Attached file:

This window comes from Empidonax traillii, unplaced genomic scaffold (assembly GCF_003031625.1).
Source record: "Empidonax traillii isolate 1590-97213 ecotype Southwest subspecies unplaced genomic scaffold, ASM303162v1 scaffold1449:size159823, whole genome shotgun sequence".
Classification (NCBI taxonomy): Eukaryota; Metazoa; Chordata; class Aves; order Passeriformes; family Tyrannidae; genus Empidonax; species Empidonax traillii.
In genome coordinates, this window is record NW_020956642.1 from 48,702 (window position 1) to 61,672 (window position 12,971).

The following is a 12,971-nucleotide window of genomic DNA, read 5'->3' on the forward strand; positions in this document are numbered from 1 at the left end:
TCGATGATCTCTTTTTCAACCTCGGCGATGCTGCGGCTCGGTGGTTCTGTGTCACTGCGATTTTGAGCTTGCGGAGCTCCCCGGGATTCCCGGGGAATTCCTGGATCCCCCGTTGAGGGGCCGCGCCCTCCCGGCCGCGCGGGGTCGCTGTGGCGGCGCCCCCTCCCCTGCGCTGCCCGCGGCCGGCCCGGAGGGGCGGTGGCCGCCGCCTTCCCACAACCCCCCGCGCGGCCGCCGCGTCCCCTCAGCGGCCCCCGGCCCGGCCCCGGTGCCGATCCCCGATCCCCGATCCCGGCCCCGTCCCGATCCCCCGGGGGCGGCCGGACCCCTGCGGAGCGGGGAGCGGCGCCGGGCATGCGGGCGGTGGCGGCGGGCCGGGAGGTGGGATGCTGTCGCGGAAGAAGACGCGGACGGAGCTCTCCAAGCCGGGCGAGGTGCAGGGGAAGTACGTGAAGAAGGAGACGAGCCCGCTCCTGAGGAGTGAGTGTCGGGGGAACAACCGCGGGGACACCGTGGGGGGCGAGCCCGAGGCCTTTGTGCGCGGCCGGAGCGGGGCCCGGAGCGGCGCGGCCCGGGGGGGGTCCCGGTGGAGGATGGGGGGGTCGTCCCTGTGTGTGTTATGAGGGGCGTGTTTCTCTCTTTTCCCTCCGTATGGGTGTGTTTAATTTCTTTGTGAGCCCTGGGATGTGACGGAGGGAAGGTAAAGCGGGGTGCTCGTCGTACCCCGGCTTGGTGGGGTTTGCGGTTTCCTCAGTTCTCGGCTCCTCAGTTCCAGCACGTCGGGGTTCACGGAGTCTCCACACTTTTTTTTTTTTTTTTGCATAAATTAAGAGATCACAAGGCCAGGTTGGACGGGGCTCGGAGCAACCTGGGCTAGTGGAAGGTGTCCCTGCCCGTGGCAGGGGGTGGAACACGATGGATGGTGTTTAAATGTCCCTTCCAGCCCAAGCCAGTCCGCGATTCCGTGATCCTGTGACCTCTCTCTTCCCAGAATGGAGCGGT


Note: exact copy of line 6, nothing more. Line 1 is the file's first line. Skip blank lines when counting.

TCGATGATCTCTTTTTCAACCTCGGCGATGCTGCGGCTCGGTGGTTCTGTGTCACTGCGATTTTGAGCTTGCGGAGCTCCCCGGGATTCCCGGGGAATTCCTGGATCCCCCGTTGAGGGGCCGCGCCCTCCCGGCCGCGCGGGGTCGCTGTGGCGGCGCCCCCTCCCCTGCGCTGCCCGCGGCCGGCCCGGAGGGGCGGTGGCCGCCGCCTTCCCACAACCCCCCGCGCGGCCGCCGCGTCCCCTCAGCGGCCCCCGGCCCGGCCCCGGTGCCGATCCCCGATCCCCGATCCCGGCCCCGTCCCGATCCCCCGGGGGCGGCCGGACCCCTGCGGAGCGGGGAGCGGCGCCGGGCATGCGGGCGGTGGCGGCGGGCCGGGAGGTGGGATGCTGTCGCGGAAGAAGACGCGGACGGAGCTCTCCAAGCCGGGCGAGGTGCAGGGGAAGTACGTGAAGAAGGAGACGAGCCCGCTCCTGAGGAGTGAGTGTCGGGGGAACAACCGCGGGGACACCGTGGGGGGCGAGCCCGAGGCCTTTGTGCGCGGCCGGAGCGGGGCCCGGAGCGGCGCGGCCCGGGGGGGGTCCCGGTGGAGGATGGGGGGGTCGTCCCTGTGTGTGTTATGAGGGGCGTGTTTCTCTCTTTTCCCTCCGTATGGGTGTGTTTAATTTCTTTGTGAGCCCTGGGATGTGACGGAGGGAAGGTAAAGCGGGGTGCTCGTCGTACCCCGGCTTGGTGGGGTTTGCGGTTTCCTCAGTTCTCGGCTCCTCAGTTCCAGCACGTCGGGGTTCACGGAGTCTCCACACTTTTTTTTTTTTTTTTGCATAAATTAAGAGATCACAAGGCCAGGTTGGACGGGGCTCGGAGCAACCTGGGCTAGTGGAAGGTGTCCCTGCCCGTGGCAGGGGGTGGAACACGATGGATGGTGTTTAAATGTCCCTTCCAGCCCAAGCCAGTCCGCGATTCCGTGATCCTGTGACCTCTCTCTTCCCAGAATGGAGCGGT